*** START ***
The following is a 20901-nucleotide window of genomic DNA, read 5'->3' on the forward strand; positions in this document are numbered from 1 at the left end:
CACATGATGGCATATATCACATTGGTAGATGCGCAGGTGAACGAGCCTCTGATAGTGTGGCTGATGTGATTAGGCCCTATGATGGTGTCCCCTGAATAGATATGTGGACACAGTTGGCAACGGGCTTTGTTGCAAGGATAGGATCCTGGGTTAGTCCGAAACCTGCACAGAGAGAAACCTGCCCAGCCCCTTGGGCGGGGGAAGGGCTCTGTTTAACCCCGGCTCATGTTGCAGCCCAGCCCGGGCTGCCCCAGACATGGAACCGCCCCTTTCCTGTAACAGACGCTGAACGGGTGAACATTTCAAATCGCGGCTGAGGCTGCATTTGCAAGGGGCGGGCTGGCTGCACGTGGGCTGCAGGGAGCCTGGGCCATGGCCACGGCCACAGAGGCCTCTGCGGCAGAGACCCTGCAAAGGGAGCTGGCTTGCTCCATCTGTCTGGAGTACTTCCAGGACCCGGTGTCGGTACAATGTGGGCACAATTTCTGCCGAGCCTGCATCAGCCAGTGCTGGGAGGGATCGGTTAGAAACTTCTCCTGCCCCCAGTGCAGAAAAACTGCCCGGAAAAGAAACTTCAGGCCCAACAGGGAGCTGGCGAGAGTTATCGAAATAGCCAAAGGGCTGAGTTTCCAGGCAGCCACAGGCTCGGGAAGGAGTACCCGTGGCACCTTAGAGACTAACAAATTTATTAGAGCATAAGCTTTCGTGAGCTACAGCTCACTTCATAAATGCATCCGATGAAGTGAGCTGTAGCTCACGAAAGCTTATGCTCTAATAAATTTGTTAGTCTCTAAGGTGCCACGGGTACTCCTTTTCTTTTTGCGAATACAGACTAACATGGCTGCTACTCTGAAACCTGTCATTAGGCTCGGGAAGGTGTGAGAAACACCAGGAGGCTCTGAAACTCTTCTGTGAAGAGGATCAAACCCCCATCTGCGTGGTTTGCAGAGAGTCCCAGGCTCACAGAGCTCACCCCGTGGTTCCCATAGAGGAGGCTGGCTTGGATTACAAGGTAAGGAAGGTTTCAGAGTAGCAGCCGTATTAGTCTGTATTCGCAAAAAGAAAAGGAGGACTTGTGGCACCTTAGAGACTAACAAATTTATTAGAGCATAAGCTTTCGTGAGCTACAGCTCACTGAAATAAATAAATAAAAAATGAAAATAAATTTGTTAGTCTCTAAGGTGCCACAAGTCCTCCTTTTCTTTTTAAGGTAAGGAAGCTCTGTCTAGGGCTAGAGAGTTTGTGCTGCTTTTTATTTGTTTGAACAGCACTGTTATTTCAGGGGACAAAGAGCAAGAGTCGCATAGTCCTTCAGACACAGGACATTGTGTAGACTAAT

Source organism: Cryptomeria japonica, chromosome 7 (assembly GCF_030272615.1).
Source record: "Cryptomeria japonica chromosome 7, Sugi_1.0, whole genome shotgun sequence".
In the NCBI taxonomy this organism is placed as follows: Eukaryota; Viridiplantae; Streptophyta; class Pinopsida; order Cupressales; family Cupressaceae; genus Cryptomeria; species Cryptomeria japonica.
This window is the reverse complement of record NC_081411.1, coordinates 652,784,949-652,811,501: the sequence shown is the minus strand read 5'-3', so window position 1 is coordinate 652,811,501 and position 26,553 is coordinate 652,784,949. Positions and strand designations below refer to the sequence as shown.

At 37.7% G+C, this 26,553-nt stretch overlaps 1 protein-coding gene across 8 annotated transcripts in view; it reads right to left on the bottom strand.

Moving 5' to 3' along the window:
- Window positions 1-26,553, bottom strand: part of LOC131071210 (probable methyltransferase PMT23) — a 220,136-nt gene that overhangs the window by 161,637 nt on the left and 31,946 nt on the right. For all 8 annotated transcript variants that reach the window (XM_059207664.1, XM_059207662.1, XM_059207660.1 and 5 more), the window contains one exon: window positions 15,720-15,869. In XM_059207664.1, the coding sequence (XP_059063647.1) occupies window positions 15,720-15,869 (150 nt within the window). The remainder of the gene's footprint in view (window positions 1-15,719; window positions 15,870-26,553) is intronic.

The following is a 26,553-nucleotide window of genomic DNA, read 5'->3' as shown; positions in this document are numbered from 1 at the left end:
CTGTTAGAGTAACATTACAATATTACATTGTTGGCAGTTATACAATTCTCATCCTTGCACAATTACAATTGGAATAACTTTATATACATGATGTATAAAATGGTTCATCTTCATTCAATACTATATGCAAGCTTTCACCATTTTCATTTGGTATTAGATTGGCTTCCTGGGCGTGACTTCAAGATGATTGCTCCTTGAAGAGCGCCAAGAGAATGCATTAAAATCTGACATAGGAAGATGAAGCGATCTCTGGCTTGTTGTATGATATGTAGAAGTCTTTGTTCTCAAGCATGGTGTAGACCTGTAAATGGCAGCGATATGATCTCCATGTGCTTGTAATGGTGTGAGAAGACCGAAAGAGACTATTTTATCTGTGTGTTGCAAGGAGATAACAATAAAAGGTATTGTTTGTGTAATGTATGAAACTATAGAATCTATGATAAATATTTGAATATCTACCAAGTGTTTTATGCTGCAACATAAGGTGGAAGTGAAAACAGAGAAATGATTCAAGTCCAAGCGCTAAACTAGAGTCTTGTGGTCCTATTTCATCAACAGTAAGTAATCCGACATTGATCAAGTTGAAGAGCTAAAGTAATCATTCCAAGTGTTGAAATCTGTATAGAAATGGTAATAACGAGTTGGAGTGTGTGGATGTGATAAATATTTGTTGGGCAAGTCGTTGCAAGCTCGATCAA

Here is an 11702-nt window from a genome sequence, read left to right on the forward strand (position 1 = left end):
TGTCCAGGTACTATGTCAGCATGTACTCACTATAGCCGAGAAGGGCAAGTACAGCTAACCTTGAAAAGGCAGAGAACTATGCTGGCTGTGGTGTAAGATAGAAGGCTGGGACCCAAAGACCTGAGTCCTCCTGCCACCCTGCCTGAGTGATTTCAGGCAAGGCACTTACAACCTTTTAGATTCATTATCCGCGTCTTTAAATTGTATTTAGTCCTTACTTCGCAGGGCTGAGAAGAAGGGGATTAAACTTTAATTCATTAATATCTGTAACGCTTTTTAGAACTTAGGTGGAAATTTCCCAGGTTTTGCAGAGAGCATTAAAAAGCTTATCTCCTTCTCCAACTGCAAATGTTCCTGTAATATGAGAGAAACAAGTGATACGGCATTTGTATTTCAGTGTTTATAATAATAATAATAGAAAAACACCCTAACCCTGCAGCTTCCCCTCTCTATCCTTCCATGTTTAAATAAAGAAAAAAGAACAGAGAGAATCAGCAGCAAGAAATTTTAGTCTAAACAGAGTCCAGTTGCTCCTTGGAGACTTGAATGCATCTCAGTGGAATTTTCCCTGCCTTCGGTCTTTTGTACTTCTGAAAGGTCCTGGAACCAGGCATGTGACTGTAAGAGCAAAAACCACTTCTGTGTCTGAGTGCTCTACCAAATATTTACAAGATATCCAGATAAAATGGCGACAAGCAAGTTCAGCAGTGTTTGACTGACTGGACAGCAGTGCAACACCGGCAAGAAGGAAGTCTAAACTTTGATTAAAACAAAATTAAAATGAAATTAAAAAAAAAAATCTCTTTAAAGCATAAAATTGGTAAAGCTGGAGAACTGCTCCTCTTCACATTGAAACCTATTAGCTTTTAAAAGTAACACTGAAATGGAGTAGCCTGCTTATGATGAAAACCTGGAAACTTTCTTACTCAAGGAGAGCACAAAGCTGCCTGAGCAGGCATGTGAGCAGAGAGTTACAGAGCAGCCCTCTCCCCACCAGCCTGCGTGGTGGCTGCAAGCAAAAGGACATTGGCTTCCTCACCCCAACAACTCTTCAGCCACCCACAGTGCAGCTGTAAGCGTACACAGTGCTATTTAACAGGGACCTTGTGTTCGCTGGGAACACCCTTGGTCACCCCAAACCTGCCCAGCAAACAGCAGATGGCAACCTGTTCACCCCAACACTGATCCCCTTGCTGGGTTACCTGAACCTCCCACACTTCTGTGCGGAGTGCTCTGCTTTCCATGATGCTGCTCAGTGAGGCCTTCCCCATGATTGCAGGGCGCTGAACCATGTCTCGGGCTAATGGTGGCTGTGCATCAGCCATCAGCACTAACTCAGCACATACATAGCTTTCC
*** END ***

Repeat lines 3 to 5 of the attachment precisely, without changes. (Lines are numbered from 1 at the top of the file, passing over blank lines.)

Source organism: Cryptomeria japonica, chromosome 7 (assembly GCF_030272615.1).
Source record: "Cryptomeria japonica chromosome 7, Sugi_1.0, whole genome shotgun sequence".
In the NCBI taxonomy this organism is placed as follows: Eukaryota; Viridiplantae; Streptophyta; class Pinopsida; order Cupressales; family Cupressaceae; genus Cryptomeria; species Cryptomeria japonica.